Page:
Britain's giant new warship springs a leak
Britain's future flagship vessel HMS Queen Elizabeth, its biggest-ever warship, has sprung a leak, defence officials admitted Tuesday, only two weeks after it was commissioned into the Royal Navy.
Her Majesty's Ship Queen Elizabeth, which cost £3.1 billion ($4.1 billion, 3.5 billion euros) to build, has been taking on water for some time due to a problem with a shaft seal.
The 280-metre long aircraft carrier, the most powerful ship Britain his ever built, is undergoing sea trials and is due to enter service in 2020.
"This is the reason why we have the sea trials -- to make sure that everything is working absolutely perfectly," said Defence Secretary Gavin Williamson.
"HMS Queen Elizabeth is the most magnificent aircraft carrier in the world.
"She is going to make a significant difference as to what we can actually achieve and what we are able to do as a global power."
The ship can operate with a crew of 1,000 and 40 aircraft on deck. It weighs 65,000 tonnes.
The problem will be repaired when the warship is in dock at Portsmouth.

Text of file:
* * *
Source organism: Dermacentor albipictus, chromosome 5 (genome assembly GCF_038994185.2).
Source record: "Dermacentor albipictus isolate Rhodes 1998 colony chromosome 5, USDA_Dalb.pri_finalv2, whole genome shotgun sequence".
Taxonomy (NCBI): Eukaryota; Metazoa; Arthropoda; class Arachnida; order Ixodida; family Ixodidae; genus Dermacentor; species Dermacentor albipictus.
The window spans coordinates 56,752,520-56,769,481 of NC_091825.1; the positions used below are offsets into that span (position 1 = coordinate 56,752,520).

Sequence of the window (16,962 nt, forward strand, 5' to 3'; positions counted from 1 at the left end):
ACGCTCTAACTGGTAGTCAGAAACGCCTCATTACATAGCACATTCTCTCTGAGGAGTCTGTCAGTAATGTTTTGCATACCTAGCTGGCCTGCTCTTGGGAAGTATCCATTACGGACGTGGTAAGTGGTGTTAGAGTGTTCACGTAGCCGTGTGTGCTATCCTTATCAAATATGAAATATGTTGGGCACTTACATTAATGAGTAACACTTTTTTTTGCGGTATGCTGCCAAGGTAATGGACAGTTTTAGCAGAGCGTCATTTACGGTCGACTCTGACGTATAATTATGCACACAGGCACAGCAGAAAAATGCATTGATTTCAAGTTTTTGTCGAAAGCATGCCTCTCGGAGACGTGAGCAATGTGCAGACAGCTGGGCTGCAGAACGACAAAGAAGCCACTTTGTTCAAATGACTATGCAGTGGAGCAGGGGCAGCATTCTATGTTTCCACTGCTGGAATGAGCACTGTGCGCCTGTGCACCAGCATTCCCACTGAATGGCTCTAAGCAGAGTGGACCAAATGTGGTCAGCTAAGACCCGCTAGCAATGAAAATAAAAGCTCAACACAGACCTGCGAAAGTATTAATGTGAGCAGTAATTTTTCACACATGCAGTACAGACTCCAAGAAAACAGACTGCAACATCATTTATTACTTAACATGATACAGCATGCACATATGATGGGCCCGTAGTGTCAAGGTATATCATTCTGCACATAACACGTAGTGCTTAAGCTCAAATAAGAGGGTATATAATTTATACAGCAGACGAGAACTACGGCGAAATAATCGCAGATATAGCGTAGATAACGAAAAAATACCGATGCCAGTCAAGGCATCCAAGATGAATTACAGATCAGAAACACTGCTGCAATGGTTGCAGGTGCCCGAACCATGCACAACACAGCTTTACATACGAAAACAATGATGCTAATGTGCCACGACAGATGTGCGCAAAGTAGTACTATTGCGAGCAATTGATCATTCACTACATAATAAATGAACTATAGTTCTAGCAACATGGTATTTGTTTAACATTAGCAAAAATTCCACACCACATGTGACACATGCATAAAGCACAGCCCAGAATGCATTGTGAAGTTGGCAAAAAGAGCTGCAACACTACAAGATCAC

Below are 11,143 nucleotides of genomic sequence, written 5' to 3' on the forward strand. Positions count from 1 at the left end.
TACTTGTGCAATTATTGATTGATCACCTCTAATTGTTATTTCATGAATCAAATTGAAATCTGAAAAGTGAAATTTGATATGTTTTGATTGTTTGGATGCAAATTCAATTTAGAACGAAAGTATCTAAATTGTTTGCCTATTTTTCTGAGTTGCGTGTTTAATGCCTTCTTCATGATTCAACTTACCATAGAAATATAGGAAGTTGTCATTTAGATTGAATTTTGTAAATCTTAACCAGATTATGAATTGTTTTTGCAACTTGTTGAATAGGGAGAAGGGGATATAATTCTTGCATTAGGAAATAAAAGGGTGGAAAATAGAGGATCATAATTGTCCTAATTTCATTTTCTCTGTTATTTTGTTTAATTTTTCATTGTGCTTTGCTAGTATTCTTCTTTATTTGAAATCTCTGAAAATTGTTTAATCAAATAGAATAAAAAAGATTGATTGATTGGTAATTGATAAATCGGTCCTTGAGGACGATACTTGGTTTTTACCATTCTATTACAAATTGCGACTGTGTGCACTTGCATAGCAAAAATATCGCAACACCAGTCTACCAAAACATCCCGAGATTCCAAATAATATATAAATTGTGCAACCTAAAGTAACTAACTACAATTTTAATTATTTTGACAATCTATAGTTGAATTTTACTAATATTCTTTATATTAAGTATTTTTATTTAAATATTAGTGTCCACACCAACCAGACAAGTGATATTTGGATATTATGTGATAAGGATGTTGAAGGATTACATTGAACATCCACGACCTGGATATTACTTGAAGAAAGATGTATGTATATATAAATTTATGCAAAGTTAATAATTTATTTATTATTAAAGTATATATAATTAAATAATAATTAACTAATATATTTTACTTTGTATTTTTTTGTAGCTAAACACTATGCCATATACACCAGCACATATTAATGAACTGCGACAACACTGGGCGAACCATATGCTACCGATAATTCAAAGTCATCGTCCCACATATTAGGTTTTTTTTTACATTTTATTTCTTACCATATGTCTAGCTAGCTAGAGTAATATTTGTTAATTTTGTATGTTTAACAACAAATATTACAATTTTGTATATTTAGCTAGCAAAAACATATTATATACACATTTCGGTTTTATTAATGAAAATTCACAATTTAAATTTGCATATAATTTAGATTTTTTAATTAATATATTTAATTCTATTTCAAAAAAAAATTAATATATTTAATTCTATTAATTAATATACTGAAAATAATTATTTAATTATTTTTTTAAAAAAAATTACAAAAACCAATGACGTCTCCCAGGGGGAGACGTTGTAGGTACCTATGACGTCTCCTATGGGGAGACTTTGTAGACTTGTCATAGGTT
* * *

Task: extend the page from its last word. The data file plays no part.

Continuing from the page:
Former senior naval officer Rear Admiral Chris Parry told Sky News television the leak was "no big deal".
"Every ship, to tell you the truth, takes on water. That's why you have pumps," he said.
In sea trials, "you stress it right to its extremes, and you're really looking for faults like this to see what happens".
BAE Systems, which played a key role in the construction, said the ship could still sail and the problem would be rectified in the new year, a process expected to take a few days.
Britain has been without any carrier strike capability since the government scrapped previous vessels in 2010 as part of austerity measures to curb a huge deficit.
The project had been dogged by questions about the US-built F-35 jets, due to be deployed on the aircraft carrier, and about the need for mammoth aircraft carriers when Britain's military role in the world has diminished.
Queen Elizabeth II commissioned the ship into the Royal Navy earlier this month.
The ship is named after both the current monarch and England's Queen Elizabeth I, who reigned from 1558 to 1603. Its sister ship, the HMS Prince of Wales, is still under construction.
© 2017 AFP